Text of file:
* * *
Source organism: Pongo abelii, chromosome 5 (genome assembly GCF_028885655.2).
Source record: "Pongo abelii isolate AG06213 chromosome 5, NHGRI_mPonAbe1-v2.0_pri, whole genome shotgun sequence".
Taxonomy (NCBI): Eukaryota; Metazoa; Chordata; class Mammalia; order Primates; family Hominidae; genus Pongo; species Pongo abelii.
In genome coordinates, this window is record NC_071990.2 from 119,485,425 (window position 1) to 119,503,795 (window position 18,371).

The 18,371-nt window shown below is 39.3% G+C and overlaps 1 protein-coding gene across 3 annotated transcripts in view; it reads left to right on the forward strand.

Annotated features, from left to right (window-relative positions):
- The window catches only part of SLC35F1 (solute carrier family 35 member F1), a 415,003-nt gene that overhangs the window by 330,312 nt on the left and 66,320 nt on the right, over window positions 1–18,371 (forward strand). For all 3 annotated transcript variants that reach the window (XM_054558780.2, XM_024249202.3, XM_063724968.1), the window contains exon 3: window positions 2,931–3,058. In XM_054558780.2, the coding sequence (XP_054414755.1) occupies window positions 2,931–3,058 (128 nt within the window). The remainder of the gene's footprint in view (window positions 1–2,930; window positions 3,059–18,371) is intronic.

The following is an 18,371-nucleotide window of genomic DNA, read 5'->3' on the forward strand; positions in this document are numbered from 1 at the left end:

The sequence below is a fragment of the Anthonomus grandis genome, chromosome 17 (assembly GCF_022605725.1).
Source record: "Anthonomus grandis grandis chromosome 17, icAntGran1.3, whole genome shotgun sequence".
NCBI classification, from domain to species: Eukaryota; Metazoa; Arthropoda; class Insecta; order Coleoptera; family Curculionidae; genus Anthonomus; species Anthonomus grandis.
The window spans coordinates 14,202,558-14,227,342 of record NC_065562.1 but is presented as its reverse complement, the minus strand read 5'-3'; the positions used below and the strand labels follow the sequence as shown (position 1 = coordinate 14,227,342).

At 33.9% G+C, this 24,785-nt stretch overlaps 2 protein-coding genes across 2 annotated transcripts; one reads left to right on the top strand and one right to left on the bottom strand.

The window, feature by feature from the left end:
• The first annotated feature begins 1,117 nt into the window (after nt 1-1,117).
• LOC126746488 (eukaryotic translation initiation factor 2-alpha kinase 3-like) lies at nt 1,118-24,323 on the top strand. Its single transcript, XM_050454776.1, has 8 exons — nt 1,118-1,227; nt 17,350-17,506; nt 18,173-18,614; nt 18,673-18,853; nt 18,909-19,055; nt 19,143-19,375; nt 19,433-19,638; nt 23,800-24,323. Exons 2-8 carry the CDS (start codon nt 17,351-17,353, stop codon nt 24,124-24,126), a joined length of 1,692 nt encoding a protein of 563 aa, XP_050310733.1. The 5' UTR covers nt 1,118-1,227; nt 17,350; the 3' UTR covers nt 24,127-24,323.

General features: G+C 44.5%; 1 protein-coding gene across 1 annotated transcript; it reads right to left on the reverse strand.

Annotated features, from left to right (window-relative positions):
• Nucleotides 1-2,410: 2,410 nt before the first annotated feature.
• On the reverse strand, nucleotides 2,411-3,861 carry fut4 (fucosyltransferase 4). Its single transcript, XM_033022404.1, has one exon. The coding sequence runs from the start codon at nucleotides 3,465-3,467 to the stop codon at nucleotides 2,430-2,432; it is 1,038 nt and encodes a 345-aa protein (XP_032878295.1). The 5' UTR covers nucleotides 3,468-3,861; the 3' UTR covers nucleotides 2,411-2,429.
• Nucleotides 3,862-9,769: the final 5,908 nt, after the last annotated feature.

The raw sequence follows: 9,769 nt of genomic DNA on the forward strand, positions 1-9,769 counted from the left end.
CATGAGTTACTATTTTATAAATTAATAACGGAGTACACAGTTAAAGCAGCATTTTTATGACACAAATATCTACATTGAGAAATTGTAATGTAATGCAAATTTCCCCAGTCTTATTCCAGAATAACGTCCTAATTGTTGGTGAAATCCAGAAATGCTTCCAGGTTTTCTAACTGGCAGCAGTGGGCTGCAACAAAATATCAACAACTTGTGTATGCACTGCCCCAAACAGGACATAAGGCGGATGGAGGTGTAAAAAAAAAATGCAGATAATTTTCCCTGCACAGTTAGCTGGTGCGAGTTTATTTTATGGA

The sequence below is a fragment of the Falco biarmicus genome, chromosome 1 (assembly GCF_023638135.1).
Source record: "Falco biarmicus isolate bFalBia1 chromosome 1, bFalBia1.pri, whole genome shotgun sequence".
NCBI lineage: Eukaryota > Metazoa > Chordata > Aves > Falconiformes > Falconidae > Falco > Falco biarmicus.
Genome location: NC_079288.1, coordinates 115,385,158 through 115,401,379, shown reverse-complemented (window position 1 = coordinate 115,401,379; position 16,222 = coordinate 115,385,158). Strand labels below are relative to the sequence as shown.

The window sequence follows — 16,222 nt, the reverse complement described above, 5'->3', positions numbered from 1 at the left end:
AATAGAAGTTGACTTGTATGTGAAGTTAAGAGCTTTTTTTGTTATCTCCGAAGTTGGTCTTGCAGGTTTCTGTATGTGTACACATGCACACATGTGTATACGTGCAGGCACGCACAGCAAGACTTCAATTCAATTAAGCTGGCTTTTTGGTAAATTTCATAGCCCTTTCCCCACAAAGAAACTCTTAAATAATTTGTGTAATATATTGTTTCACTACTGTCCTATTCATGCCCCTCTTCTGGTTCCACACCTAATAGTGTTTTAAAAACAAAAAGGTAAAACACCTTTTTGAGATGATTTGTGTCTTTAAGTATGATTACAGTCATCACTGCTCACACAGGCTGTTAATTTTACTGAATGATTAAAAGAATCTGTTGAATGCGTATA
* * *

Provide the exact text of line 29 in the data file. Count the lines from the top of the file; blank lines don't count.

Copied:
AATAGAAGTTGACTTGTATGTGAAGTTAAGAGCTTTTTTTGTTATCTCCGAAGTTGGTCTTGCAGGTTTCTGTATGTGTACACATGCACACATGTGTATACGTGCAGGCACGCACAGCAAGACTTCAATTCAATTAAGCTGGCTTTTTGGTAAATTTCATAGCCCTTTCCCCACAAAGAAACTCTTAAATAATTTGTGTAATATATTGTTTCACTACTGTCCTATTCATGCCCCTCTTCTGGTTCCACACCTAATAGTGTTTTAAAAACAAAAAGGTAAAACACCTTTTTGAGATGATTTGTGTCTTTAAGTATGATTACAGTCATCACTGCTCACACAGGCTGTTAATTTTACTGAATGATTAAAAGAATCTGTTGAATGCGTATA